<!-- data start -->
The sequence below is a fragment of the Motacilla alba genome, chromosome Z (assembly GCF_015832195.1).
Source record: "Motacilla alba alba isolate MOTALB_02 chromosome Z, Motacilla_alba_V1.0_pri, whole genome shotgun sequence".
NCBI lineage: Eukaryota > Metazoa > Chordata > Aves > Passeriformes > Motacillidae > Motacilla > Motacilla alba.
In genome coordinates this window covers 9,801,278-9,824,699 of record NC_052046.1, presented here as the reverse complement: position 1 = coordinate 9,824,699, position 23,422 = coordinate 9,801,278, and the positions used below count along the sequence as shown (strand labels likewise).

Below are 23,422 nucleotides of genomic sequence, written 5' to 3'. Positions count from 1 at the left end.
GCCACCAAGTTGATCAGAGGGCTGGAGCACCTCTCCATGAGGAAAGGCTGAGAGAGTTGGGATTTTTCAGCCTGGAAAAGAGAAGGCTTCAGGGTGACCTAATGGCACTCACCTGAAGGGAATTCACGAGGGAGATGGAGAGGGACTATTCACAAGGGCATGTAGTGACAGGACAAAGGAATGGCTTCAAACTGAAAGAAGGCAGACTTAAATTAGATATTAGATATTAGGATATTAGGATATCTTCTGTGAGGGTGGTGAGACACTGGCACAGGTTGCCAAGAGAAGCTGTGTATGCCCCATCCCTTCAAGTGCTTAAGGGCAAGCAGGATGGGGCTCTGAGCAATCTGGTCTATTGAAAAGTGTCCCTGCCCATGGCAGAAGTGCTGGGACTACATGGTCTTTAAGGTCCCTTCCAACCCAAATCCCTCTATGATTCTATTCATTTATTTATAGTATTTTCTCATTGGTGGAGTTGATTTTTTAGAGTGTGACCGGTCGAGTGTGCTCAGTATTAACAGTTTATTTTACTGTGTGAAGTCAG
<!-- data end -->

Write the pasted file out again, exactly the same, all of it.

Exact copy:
The sequence below is a fragment of the Motacilla alba genome, chromosome Z (assembly GCF_015832195.1).
Source record: "Motacilla alba alba isolate MOTALB_02 chromosome Z, Motacilla_alba_V1.0_pri, whole genome shotgun sequence".
NCBI lineage: Eukaryota > Metazoa > Chordata > Aves > Passeriformes > Motacillidae > Motacilla > Motacilla alba.
In genome coordinates this window covers 9,801,278-9,824,699 of record NC_052046.1, presented here as the reverse complement: position 1 = coordinate 9,824,699, position 23,422 = coordinate 9,801,278, and the positions used below count along the sequence as shown (strand labels likewise).

Below are 23,422 nucleotides of genomic sequence, written 5' to 3'. Positions count from 1 at the left end.
GCCACCAAGTTGATCAGAGGGCTGGAGCACCTCTCCATGAGGAAAGGCTGAGAGAGTTGGGATTTTTCAGCCTGGAAAAGAGAAGGCTTCAGGGTGACCTAATGGCACTCACCTGAAGGGAATTCACGAGGGAGATGGAGAGGGACTATTCACAAGGGCATGTAGTGACAGGACAAAGGAATGGCTTCAAACTGAAAGAAGGCAGACTTAAATTAGATATTAGATATTAGGATATTAGGATATCTTCTGTGAGGGTGGTGAGACACTGGCACAGGTTGCCAAGAGAAGCTGTGTATGCCCCATCCCTTCAAGTGCTTAAGGGCAAGCAGGATGGGGCTCTGAGCAATCTGGTCTATTGAAAAGTGTCCCTGCCCATGGCAGAAGTGCTGGGACTACATGGTCTTTAAGGTCCCTTCCAACCCAAATCCCTCTATGATTCTATTCATTTATTTATAGTATTTTCTCATTGGTGGAGTTGATTTTTTAGAGTGTGACCGGTCGAGTGTGCTCAGTATTAACAGTTTATTTTACTGTGTGAAGTCAG